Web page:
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"Insulin Resistance, Microalbuminuria and the Kidney"

Dr. Sheldon Tobe (biography)
English - 2002-11-16 - 27 minutes
(31 slides)

Summary :
Microalbuminuria (MAU) refers to the presence of abnormally elevated amounts of albumin in the urine, at a level that cannot be detected by a urine dipstick. Because higher levels of blood pressure are consistenly linked to higher risk for ESRD1, blood pressure control is a natural step toward the goal of reducing the progression of kidney disease in the setting of diabetes.2 The use of anti-angiotensin therapies such as angiotensin converting enzyme inhibitors (ACEi) and angiotensin receptor blockers (ARB) have been shown by randomized clinical trials to delay progression of each step from the development of MAU to the onset of ESRD in patients with diabetes. MAU screening and treatment with anti- angiotensin therapy has also been shown to be cost effective. 3,4
Microalbuminuria is diagnosed when the urine albumin excretion is greater than 30mg/day. This can also be expressed as a quantity of albumin excreted per time (greater than 20mcg/min) or as a concentration (greater than 20mg/L urine). The Canadian Diabetes Association’s (CDA) recommendations are to use the random urine for microalbumin to creatinine ratio (MACR), with two out of three abnormal results required to make the diagnosis of MAU. The urinary microalbumin level can be distorted in a random urine sample by the effects of urinary concetration. The MACR is preferable to a simple measure of urinary microalbumin, as MACR removes some of the variability due to urinary concentration. The MACR is more convenient to perform than a 24-hour urine collection, and these two tests have been shown to correlate highly.5 Recognizing that there is significant variability in the daily urine albumin excretion, the CDA recommends that MAU be diagnosed only if two of three samples are abnormal.
Urine albumin excretion is a continuum we split it into ranges; normal, MAU and diabetic nephropathy. Higher albumin excretion within each range is predictive of the risk of progressing the next.6 Wordening of renal disease in diabetes is also predicted by the severity of other traditional cardiovascular risk factors incluidng blood pressure, cholesterol and blood sugar.7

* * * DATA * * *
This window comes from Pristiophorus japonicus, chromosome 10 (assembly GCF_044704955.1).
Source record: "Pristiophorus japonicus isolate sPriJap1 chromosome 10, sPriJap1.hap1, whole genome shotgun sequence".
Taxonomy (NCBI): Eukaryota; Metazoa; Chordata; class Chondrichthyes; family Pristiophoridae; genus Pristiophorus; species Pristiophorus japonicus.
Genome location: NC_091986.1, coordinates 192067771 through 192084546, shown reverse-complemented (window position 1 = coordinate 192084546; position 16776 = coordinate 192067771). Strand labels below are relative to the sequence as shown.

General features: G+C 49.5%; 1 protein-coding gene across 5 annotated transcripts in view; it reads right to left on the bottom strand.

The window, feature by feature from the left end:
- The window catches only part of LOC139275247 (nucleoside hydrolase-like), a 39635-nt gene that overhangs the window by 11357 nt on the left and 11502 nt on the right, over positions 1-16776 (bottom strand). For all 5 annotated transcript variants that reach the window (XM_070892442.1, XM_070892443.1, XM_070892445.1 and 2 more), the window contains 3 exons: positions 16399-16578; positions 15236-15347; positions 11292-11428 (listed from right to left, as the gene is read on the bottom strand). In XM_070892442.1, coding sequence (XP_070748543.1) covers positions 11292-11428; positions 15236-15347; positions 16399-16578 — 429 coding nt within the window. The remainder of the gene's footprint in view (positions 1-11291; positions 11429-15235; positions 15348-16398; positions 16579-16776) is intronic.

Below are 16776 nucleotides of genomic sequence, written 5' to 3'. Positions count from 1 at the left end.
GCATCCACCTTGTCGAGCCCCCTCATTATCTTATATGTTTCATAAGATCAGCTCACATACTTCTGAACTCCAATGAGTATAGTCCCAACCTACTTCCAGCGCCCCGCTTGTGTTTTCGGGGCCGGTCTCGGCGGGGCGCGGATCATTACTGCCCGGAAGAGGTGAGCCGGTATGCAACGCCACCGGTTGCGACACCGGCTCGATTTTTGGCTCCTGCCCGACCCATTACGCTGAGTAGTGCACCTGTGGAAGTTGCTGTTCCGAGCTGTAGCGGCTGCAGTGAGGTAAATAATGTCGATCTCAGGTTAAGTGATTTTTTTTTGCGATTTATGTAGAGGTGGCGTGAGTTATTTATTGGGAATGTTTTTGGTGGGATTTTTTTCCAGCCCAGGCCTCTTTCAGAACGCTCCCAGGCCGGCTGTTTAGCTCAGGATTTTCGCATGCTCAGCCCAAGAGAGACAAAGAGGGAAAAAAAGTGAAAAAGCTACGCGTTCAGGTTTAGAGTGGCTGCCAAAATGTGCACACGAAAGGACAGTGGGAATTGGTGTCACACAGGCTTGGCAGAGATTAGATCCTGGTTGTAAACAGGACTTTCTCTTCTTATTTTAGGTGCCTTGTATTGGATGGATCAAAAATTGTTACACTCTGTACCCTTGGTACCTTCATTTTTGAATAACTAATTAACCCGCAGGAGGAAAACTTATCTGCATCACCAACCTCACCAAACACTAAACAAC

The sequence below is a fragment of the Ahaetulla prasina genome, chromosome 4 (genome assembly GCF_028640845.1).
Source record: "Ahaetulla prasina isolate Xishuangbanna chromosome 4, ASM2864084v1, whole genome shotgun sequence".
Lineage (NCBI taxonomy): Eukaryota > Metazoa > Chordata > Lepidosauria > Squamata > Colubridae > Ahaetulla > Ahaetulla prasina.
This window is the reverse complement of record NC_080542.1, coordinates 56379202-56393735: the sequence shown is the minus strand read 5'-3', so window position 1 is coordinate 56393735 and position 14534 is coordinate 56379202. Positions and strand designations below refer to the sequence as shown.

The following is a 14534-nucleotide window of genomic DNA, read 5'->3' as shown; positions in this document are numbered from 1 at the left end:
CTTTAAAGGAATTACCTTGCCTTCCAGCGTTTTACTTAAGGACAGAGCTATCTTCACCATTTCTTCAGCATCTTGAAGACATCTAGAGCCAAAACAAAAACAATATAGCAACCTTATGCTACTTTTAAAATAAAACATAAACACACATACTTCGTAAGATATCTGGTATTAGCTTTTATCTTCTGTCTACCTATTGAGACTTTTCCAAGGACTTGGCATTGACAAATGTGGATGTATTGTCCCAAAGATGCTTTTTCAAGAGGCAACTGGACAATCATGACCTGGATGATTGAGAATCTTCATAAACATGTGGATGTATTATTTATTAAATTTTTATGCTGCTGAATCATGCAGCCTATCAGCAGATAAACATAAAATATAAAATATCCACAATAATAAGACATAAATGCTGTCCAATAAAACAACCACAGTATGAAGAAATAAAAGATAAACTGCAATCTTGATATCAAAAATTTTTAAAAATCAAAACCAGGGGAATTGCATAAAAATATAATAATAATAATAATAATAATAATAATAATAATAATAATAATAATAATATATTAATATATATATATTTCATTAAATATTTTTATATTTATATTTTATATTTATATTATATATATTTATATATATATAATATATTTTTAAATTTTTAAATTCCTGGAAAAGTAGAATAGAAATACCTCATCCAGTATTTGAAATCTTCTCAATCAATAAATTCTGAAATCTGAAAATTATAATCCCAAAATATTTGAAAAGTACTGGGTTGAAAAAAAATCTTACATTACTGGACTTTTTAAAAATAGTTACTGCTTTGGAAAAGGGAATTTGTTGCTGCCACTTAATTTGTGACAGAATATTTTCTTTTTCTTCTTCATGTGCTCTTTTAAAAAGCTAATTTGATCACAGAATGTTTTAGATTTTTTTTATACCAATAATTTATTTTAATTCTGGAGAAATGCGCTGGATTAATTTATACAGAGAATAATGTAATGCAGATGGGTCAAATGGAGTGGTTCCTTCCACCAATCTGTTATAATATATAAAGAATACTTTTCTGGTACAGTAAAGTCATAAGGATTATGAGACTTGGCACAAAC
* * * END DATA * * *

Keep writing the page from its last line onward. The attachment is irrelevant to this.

At presentation of Type 2 diabetes, up to 30% of patients will already have abnormally high urine albumin levels. ¾ of them with MAU and ¼ already having progressed to voert diabetic nephropathy.8-12 Patients with Type 2 diabetes enrolled in the micro-HOPE study had a risk of progression from normal to MAU of 2% and a risk of progressing from MAU to diabetic nephropathy of 20% over 5 years.13 These rates are the same for both Type 1 and Type 2 diabetes.14-19. MAU predicts worsening of kidney disease to the overt diabetic nephropathy stage.20 MAU also predicts an elevated risk for cardiovascular events. 21-24 Once MAU is present, higher levels of systolic blood pressure play a permissive role in progression to diabetic nephropathy. 25 Untreated, patients who develop diabetic nephropathy and who do not dia of other causes will progress inexorably to end stage renal disease (ESRD). 14 Patients with diabetic nephropathy must be treated with an ACEi or ARB if clinically tolerated (monitor potassium and creatinine (i.e.,5-7 days later) and have their blood pressure controlled to less than 130/80 mmHg using combinations of antihypertensives if needed. It is appropriate to monitor their blood pressure quarterly and renal function annually or more often. If there is a deterioration in renal function, referral to a nephrologist is appropriate.
When MAU has been discovered in a patient with diabetes, it is time to reinforce to the patient the need for multiple risk factor attention. The goal blood pressure is below 130/80 mmHg, the goal LDL cholesterol is 2.5 or below, and smoking cessation is mandatory. It is a good time to remind the patient about the importance of the annual opthalmologic exam and to review foot care and blood control. Anti-angiotensin therapy with ACEi or ARB can reduce MAU to normal in up to 1/3 of patients. 26 A drop of 50% or more is an excellent prognostic sign and combined with other risk factor interventions will hopefully prevent your patient from ever requiring renal replacement therapy. Blood pressure control through multiple drug therapy is almost universally required.

Bibliographic references :
1. Lievre M, Marre M, Chatellier G, Plouin P, Reglier J, Richardson L et al. The non-insulin-dependent diabetes, hypertension, microalbuminuria or proteinuria, cardiovascular events, and rampiril (DIABHYCAR) study : design, organization, and patients recruitment. DIABHYCAR Study Group. Controlled Clinical Trials 2000; 21: 383-96.
2. Effects of ramipril on cardiovascular and microvascular outcomes in people with diabetes mellitus: results of the HOPE study and MICRO-HOPE substudy. Heart Outcomes Prevention Evaluation Study Investigators [see comments]. Lancet 2000;355:253-9
3. Andersen S, Blouch K, Bialek J, Deckert M, Parving HH, Myers BD. Glomerular permselectivity in early stages of overt diabetic nephropathy. Kidney International 2000;58: 2129-37
4. Lemley KV, Abdullah I, Myers BD, Meyer TW, Blouch K, Smith WE et al. Evolution of incipient nephropathy in type 2 diabetes mellitus. Kidney International 2000;58:1228-37.
5. Parving HH, Lenher H, Brochner-Mortensen J, Gomis R, Andersen S, Arner P et al The effect of irbesartan on the development of diabetic nephropathy in patients with Type 2 diabetes. [see comments]. New England Journal of Medicine 2001;345:870-8.


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